ISIS Is Now Bragging About Enslaving Women and Children

In its English-language magazine, the organization issues a religious justification for its treatment of the Yazidis.

An internally displaced Yazidi who fled from an Iraqi town after advances by Islamic militants takes shelter at a school in Dahuk, 260 miles northwest of Baghdad.  (Hadi Mizban/AP)

In the newest issue of Dabiq, the English-language magazine published by ISIS, the extremist group for the first time confirmed and justified the capturing, enslaving, and selling of Yazidi women and children. The article surfaced as a new report from Human Rights Watch said that hundreds of Yazidis are being held captive in makeshift detention facilities in Iraq and Syria, and that some young women and teenagers are being forced to marry the group's fighters.

“The Islamic State’s litany of horrific crimes against the Yezidis in Iraq only keeps growing,” said Fred Abrahams, special advisor at Human Rights Watch. “We heard shocking stories of forced religious conversions, forced marriage, and even sexual assault and slavery—and some of the victims were children.”

In the article, "The Revival of Slavery Before the Hour," the magazine stated that "the enslaved Yazidi families are now sold by the Islamic State soldiers," adding that, "the Yazidi women and children were then divided according to the Shariah amongst the fighters of the Islamic State who participated in the Sinjar operations."

Referring to the Yazidis as "pagans" and "infidels," the article said, "Their creed is so deviant from the truth that even cross-worshipping Christians for ages considered them devil worshippers and Satanists, as is recorded in accounts of Westerners and Orientalists who encountered them or studied them."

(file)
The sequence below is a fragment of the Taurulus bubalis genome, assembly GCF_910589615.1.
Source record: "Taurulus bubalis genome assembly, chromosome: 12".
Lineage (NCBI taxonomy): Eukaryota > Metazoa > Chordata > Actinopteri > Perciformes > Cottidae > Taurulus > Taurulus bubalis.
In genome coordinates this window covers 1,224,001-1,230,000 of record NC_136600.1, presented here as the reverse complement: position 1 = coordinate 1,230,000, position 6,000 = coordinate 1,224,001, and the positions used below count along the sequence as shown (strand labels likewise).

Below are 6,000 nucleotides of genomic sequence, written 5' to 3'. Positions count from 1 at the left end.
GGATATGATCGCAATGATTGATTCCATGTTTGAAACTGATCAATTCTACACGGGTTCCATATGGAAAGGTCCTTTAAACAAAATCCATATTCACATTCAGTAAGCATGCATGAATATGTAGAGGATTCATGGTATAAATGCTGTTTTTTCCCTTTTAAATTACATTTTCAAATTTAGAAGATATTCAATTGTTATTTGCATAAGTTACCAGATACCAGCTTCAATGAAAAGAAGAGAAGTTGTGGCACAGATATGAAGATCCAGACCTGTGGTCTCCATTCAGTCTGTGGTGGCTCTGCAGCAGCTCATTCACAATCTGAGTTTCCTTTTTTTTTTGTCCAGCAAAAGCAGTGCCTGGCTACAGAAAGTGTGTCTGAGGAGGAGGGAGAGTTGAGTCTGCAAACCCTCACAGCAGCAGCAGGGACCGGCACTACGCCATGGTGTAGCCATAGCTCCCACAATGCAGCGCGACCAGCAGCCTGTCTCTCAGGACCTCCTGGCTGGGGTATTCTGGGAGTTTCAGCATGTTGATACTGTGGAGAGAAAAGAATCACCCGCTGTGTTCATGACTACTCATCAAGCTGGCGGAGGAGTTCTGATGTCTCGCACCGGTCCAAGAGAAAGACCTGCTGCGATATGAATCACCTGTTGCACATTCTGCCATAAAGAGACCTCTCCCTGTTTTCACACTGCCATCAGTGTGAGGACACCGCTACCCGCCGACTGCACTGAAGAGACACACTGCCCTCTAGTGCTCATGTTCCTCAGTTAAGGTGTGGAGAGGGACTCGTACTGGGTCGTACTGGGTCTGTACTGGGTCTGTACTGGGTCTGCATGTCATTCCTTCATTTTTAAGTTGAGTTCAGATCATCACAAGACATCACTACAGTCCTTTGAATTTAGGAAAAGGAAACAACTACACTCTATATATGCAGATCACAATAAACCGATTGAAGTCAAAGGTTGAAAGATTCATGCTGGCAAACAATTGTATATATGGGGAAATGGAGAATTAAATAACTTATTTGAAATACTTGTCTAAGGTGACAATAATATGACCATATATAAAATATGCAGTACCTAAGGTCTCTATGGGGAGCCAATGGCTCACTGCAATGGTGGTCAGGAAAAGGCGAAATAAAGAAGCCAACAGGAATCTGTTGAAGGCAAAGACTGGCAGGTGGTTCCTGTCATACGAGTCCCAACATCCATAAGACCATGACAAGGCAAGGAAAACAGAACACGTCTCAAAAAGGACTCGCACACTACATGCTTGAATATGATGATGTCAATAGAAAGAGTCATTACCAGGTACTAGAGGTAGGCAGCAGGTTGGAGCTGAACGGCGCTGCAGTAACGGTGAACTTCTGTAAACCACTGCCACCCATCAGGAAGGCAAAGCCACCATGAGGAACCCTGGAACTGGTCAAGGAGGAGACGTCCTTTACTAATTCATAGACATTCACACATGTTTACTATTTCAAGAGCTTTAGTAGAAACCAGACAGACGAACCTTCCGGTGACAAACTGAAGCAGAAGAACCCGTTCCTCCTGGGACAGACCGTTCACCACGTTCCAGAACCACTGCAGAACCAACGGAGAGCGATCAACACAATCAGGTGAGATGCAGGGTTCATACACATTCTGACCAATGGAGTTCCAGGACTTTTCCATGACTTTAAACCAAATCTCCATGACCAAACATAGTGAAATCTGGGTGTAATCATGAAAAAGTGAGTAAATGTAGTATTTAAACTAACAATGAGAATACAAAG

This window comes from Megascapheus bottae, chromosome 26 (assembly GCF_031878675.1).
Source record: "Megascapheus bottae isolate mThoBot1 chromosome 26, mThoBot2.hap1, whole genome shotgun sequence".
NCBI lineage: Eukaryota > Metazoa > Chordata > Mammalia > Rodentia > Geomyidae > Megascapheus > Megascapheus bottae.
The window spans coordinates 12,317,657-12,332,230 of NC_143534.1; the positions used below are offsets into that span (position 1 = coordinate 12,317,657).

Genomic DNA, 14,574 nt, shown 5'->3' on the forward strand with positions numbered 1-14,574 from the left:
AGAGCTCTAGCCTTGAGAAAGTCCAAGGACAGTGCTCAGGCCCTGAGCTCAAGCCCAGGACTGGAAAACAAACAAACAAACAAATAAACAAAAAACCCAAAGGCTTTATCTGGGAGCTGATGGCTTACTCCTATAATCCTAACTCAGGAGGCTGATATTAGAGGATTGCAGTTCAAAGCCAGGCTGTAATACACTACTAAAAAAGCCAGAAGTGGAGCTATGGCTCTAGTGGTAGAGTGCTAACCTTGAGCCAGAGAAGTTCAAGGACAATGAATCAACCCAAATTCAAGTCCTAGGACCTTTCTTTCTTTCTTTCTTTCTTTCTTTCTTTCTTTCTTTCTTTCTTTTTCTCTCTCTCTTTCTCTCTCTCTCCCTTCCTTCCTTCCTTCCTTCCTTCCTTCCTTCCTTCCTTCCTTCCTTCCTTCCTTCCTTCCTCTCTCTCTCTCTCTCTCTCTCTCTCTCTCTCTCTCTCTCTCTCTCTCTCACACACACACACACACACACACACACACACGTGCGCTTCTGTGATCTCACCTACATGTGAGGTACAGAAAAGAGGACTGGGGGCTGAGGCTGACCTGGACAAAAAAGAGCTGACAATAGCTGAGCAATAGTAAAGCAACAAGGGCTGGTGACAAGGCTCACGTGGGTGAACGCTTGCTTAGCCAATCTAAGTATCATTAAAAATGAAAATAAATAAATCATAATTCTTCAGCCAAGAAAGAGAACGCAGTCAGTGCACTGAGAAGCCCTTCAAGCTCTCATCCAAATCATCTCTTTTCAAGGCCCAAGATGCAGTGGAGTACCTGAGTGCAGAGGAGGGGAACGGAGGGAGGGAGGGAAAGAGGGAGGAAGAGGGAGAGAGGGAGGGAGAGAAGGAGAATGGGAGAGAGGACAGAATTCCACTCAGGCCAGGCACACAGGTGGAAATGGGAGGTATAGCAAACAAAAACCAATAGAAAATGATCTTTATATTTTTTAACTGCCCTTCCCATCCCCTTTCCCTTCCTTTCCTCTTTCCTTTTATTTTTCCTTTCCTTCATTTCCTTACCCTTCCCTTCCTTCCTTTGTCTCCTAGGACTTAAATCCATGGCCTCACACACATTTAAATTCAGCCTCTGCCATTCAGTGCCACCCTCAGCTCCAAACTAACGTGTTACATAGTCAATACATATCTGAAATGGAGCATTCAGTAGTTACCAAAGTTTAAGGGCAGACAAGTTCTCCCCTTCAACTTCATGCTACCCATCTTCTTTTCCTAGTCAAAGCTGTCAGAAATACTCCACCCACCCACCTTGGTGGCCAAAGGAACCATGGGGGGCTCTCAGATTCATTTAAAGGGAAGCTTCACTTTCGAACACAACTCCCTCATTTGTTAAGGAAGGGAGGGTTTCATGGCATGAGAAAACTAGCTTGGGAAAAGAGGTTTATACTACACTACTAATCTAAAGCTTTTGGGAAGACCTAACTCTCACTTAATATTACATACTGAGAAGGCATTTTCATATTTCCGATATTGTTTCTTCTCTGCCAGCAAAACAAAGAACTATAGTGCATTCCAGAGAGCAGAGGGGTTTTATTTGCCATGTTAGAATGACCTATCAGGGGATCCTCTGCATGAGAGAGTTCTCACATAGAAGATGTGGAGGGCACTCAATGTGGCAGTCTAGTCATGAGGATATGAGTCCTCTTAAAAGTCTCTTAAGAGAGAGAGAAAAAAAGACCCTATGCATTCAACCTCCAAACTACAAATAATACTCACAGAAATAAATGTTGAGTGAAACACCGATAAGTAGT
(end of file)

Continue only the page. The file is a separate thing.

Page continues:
The publication of an article like this is obviously part of an intimidation effort. Elsewhere in the magazine, ISIS spokesperson Mohammed al-Adnani threatens, "We will conquer your Rome, break your crosses, and enslave your women."

But ISIS is also boasting about what its members see as the revival of important institutions such as slavery. "Before Shaytan reveals his doubts to the weak-minded and weak hearted, one would remember that enslaving the families of the [infidels] and taking their women as concubines is a firmly established aspect of Shariah that if one were to deny or mock, he would be denying or mocking the verses of the Quran and the narrations of the Prophet, and thereby apostatizing from Islam," the article says. "... May Allah bless this Islamic State with the revival of further aspects of the religion occurring at its hands."

The United Nations estimates that at least 500,000 Yazidis fled their homes in northern Iraq after ISIS waged a major offensive in August on Sinjar, pushing tens of thousands to Mt. Sinjar where they were stranded for weeks.

Researchers with Human Rights Watch, who interviewed 76 Yazidis who fled to the Kurdish region of Iraq and 16 Yazidis who managed to escape ISIS detention, said that none of those who had been detained said they had been raped, although several said they had fought off violent attacks.

"As much as we could, we didn't let them touch our bodies," said one young woman who had been abducted but managed to escape. "Everything they did, they did by force."

However, fully disclosing assault may be curbed by social norms among Yazidis.

"The biggest taboo is not being captured, it is being [sexually] assaulted," Tirana Hassan, senior researcher at Human Rights Watch's Emergencies Division, told Vice News. "The Yezidis are a small, conservative community and women will go great lengths to ensure this is private, to make sure they are not ostracized by the community. Virginity is a very important concept."